Last fall, I introduced the concept of investing in the CASSH countries - Canada, Australia, Switzerland, Singapore and Hong Kong. This theme has played out well year-to-date, and I still believe these smaller countries are likely to outperform broader global benchmarks over the long term. Let me explain why.
First, while larger developed countries have struggled with anemic growth and high debt burdens, the CASSH countries are in much better condition with relatively low debt, small deficits, and less traumatized labor markets.
Despite the outperformance, the CASSH countries still exhibit valuations generally below the larger developed regions. On both a price-to-book and price-to-earnings basis, the CASSH countries are, on average, about 10% cheaper than the average valuation of the United States, Europe, and Japan.
In addition, for investors looking for income, a basket of CASSH countries provides a respectable dividend yield. The average dividend yield on the CASSH countries - which is an equal weighted average of all the CASSH countries - is roughly 3.50% based on Bloomberg data as of July 31. That is about 1% higher than the average rate on the larger developed regions.
One objection we sometimes hear is the assertion that the CASSH countries are just a commodity play. However, while Canada and Australia both have large weights to commodity-driven sectors, this does not hold true for the group as a whole. Hong Kong and Singapore are largely driven by financials, and Switzerland has a significant weight to defensive sectors, specifically pharmaceuticals and consumer staples.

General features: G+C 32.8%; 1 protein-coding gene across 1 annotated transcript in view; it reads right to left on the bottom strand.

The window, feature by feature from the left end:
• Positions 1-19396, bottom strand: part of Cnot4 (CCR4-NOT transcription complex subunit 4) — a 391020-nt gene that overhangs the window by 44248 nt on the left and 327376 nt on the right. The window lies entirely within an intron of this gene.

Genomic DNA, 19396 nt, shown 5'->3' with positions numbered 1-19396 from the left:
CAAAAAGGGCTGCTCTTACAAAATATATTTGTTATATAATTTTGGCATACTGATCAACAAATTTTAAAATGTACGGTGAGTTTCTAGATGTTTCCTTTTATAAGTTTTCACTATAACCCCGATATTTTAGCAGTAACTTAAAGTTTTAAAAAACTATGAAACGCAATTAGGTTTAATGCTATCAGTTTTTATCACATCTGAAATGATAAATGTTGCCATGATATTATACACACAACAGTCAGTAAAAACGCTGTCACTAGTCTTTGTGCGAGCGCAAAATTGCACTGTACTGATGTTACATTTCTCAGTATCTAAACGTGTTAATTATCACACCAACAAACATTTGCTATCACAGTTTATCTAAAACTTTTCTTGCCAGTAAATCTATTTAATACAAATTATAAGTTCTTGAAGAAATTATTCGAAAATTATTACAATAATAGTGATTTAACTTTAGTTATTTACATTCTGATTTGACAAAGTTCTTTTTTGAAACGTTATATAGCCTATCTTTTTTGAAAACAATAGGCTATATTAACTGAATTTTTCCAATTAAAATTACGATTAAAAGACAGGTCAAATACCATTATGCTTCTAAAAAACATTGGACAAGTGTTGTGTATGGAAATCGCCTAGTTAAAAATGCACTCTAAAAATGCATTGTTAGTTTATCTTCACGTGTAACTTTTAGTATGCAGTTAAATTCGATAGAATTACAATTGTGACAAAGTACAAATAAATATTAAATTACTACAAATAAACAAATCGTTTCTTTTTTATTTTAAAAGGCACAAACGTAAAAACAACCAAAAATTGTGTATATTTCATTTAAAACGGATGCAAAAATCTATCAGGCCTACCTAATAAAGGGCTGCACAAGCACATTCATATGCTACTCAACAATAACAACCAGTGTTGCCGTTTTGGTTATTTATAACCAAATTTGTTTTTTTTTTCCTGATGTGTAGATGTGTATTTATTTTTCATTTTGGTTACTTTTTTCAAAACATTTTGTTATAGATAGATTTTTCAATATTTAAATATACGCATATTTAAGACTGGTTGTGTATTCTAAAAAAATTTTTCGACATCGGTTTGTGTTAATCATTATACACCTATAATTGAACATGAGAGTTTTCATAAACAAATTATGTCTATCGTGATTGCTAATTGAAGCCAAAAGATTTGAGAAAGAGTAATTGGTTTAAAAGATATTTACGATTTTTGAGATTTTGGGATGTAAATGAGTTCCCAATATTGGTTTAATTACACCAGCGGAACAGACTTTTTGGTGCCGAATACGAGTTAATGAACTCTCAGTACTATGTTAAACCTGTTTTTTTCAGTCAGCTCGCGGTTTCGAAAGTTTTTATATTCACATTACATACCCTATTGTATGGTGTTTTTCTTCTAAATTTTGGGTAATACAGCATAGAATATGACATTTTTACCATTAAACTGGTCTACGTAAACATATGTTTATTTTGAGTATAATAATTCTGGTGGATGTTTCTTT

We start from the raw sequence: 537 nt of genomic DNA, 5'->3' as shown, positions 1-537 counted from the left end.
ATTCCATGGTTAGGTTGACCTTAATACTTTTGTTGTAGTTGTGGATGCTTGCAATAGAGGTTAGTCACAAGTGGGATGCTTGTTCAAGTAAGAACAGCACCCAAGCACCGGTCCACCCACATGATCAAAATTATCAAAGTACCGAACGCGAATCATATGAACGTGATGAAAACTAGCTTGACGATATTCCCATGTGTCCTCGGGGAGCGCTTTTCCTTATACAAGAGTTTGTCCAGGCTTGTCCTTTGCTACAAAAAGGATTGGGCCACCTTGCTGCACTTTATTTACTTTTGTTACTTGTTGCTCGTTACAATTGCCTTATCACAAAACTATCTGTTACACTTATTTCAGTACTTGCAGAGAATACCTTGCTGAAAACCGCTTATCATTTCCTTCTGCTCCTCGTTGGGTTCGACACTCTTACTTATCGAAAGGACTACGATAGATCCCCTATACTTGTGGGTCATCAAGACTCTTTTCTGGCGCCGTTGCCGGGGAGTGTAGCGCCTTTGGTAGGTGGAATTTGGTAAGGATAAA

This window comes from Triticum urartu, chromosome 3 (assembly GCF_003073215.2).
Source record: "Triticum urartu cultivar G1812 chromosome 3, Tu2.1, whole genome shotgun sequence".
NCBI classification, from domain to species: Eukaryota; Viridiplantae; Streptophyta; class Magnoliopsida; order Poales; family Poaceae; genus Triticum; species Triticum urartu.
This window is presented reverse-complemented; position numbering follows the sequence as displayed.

A strategy that I like to use is to underweight some of the larger developed regions, particularly southern Europe, and use that to fund a long-term overweight to the CASSH countries.
For investors seeking exposure to these countries, I would suggest looking at the iShares MSCI Australia Index Fund (EWA), or the iShares MSCI Canada Index Fund (EWC), the iShares MSCI Hong Kong Index Fund (EWH), the iShares MSCI Singapore Index Fund (EWS) or the iShares MSCI Switzerland Index Fund (EWL).
Disclaimer: In addition to the normal risks associated with investing, international investments may involve risk of capital loss from unfavorable fluctuation in currency values, from differences in generally accepted accounting principles or from economic or political instability in other nations. Securities focusing on a single country may be subject to higher volatility.